Just by coincidence, I was catching up on my arxiv reading and noticed that Losev's paper appears to answer your question. See part (3) of Theorem 4.3.1 there. He says it was "known previously".

### Edit

To be kinder to the reader: the Cherednik algebra is really a family of algebras depending on a parameter $c$; it looks like Losev's result is that at $c=k/m$ for relatively prime integers $k$ and $m$ the varieties we want correspond to partitions of $n$ which are of the form $(m,m,\dots,m,1,1,\dots,1)$ for some number of $m$'s and some number of $1$'s.

### 2nd Edit

Having looked more carefully at Losev's paper, it seems the idea of the proof is this: in the spirit of Bezrukavnikov-Etingof, having fixed a partition $\lambda$ Losev gives (his Theorem 1.3.1) an inductive description of primitive ideals with associated variety corresponding to $\lambda$. The partition $\lambda$ corresponds to a "parabolic" subgroup $W$ of $S_n$ consisting of those permutations fixing a generic point of the corresponding variety, and the set of primitive ideals corresponding to $\lambda$ is in bijection with the set of primitive ideals of finite codimension in the Cherednik algebra attached to $W$ at the same parameter $c=k/m$. But $W$ is a product of symmetric groups, so the classification due to Berest-Etingof-Ginzburg of finite dimensional modules for the type $S_n$ Cherednik algebra (they exist exactly when $c$ has denominator $n$) implies the result.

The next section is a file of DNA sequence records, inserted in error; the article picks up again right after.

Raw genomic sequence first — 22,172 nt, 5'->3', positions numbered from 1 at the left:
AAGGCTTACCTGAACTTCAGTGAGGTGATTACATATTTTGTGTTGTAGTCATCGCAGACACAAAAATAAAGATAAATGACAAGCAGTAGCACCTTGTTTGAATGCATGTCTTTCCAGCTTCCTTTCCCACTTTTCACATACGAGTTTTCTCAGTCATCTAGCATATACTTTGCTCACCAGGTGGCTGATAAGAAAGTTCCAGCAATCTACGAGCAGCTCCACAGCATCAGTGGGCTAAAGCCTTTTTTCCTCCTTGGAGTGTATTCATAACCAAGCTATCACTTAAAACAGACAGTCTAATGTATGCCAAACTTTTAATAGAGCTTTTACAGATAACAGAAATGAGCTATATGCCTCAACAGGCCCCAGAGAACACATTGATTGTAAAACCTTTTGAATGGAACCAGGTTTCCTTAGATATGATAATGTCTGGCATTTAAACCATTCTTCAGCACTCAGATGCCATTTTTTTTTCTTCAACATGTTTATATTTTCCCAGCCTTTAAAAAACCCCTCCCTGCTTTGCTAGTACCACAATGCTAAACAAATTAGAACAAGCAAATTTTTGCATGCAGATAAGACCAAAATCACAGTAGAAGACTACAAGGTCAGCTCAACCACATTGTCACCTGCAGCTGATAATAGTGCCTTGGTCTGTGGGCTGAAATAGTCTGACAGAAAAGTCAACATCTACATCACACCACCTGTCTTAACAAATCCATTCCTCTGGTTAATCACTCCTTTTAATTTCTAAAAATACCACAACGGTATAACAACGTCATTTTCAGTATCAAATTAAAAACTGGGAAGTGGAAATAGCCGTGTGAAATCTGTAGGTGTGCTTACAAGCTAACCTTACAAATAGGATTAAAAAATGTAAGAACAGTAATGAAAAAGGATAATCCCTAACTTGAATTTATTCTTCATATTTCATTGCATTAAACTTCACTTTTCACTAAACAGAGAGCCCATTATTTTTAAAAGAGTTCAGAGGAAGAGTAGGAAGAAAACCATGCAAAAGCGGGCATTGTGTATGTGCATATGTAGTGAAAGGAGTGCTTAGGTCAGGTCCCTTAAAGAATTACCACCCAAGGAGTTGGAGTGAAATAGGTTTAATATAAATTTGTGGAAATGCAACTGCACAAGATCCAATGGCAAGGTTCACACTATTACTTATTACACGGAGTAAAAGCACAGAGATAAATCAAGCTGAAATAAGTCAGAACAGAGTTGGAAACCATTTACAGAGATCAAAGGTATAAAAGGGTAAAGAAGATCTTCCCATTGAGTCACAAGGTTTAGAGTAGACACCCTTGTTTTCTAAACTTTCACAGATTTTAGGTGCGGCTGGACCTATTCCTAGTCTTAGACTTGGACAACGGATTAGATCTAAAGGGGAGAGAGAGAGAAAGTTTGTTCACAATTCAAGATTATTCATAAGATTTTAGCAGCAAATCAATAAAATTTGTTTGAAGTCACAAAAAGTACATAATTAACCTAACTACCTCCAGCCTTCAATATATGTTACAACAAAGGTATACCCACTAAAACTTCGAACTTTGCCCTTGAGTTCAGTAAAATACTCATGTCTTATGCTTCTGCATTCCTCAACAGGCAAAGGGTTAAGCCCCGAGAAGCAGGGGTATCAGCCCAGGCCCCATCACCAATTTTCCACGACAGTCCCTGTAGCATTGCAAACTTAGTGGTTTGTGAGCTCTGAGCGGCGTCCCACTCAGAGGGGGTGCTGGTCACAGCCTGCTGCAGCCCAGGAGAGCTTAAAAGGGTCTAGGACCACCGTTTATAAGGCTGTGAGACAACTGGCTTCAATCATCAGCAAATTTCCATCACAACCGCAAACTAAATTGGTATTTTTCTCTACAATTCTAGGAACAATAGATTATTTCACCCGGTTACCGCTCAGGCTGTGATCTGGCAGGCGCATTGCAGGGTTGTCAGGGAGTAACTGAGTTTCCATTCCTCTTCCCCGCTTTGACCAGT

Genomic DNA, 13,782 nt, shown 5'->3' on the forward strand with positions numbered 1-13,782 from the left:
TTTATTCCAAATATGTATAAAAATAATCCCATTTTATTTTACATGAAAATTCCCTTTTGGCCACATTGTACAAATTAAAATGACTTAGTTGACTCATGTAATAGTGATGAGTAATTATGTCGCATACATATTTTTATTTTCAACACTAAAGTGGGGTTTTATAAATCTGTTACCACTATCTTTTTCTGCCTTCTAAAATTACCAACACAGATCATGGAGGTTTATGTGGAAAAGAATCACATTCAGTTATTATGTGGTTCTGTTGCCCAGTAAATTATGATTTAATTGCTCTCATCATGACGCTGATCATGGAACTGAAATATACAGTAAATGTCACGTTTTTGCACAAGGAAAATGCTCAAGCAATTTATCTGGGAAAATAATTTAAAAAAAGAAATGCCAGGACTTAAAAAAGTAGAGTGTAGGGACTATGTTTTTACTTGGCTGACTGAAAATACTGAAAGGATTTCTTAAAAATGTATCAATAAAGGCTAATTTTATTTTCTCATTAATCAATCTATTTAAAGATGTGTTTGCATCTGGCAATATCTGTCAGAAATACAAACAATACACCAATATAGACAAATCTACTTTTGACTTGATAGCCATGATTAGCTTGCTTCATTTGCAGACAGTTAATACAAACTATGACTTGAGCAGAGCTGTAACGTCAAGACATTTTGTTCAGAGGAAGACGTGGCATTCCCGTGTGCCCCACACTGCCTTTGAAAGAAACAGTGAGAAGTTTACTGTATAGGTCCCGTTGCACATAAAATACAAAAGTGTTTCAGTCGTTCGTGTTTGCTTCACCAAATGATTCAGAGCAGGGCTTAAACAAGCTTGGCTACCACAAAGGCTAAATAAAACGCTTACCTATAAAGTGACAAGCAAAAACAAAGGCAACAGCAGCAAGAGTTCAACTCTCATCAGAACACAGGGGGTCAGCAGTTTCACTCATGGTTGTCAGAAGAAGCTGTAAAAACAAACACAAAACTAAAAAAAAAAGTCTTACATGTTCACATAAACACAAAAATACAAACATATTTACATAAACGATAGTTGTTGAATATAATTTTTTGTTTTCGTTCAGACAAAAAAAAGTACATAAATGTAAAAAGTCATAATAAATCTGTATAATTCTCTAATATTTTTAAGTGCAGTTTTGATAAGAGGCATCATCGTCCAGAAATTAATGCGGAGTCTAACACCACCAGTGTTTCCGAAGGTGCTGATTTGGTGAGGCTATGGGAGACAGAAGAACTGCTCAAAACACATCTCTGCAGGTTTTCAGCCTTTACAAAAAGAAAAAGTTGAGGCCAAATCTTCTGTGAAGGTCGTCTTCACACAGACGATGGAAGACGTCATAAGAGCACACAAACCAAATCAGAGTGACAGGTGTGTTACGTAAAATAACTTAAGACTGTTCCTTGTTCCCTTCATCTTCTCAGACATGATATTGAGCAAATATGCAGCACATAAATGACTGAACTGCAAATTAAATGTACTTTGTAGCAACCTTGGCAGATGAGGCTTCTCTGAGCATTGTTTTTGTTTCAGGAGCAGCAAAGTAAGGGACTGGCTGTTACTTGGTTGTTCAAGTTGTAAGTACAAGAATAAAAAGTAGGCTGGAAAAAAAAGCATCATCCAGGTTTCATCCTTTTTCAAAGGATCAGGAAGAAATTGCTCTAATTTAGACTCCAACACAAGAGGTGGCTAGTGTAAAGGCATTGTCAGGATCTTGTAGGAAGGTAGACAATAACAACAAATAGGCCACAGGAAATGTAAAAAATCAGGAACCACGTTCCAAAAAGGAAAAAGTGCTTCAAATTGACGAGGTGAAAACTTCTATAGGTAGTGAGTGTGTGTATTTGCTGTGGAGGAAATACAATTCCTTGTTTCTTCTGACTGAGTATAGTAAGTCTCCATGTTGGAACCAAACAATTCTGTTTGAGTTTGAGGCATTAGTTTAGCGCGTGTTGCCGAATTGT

It appears that ideas from Losev's work on finite $W$-algebras also work for symplectic reflection algebras. It would therefore be nice to understand the finite dimensional modules outside of the symmetric group case a little better. (And now I'm more motivated to learn about $W$-algebras!)